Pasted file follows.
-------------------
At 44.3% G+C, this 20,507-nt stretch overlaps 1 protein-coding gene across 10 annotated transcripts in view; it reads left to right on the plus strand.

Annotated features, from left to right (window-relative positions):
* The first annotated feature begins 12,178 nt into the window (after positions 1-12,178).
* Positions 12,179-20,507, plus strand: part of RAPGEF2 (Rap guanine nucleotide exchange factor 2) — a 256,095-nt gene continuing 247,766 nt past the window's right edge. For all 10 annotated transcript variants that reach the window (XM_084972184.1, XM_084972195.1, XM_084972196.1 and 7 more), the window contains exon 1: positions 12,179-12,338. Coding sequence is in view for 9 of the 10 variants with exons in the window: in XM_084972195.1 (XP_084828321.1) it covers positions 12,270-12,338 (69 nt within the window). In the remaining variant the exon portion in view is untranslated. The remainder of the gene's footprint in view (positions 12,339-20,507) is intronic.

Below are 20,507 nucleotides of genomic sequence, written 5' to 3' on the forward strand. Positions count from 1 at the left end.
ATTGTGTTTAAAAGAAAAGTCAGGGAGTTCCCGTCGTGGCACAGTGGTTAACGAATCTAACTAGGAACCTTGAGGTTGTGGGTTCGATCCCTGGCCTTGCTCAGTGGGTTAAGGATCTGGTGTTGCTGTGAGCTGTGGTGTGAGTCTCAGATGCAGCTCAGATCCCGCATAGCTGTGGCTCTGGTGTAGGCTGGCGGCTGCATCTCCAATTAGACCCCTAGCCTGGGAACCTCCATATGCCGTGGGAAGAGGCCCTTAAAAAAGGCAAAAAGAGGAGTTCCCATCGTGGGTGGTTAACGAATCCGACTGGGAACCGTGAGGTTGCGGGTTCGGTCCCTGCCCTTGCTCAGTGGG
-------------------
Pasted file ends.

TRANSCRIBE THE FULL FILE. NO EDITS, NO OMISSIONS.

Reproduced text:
At 44.3% G+C, this 20,507-nt stretch overlaps 1 protein-coding gene across 10 annotated transcripts in view; it reads left to right on the plus strand.

Annotated features, from left to right (window-relative positions):
* The first annotated feature begins 12,178 nt into the window (after positions 1-12,178).
* Positions 12,179-20,507, plus strand: part of RAPGEF2 (Rap guanine nucleotide exchange factor 2) — a 256,095-nt gene continuing 247,766 nt past the window's right edge. For all 10 annotated transcript variants that reach the window (XM_084972184.1, XM_084972195.1, XM_084972196.1 and 7 more), the window contains exon 1: positions 12,179-12,338. Coding sequence is in view for 9 of the 10 variants with exons in the window: in XM_084972195.1 (XP_084828321.1) it covers positions 12,270-12,338 (69 nt within the window). In the remaining variant the exon portion in view is untranslated. The remainder of the gene's footprint in view (positions 12,339-20,507) is intronic.

Below are 20,507 nucleotides of genomic sequence, written 5' to 3' on the forward strand. Positions count from 1 at the left end.
ATTGTGTTTAAAAGAAAAGTCAGGGAGTTCCCGTCGTGGCACAGTGGTTAACGAATCTAACTAGGAACCTTGAGGTTGTGGGTTCGATCCCTGGCCTTGCTCAGTGGGTTAAGGATCTGGTGTTGCTGTGAGCTGTGGTGTGAGTCTCAGATGCAGCTCAGATCCCGCATAGCTGTGGCTCTGGTGTAGGCTGGCGGCTGCATCTCCAATTAGACCCCTAGCCTGGGAACCTCCATATGCCGTGGGAAGAGGCCCTTAAAAAAGGCAAAAAGAGGAGTTCCCATCGTGGGTGGTTAACGAATCCGACTGGGAACCGTGAGGTTGCGGGTTCGGTCCCTGCCCTTGCTCAGTGGG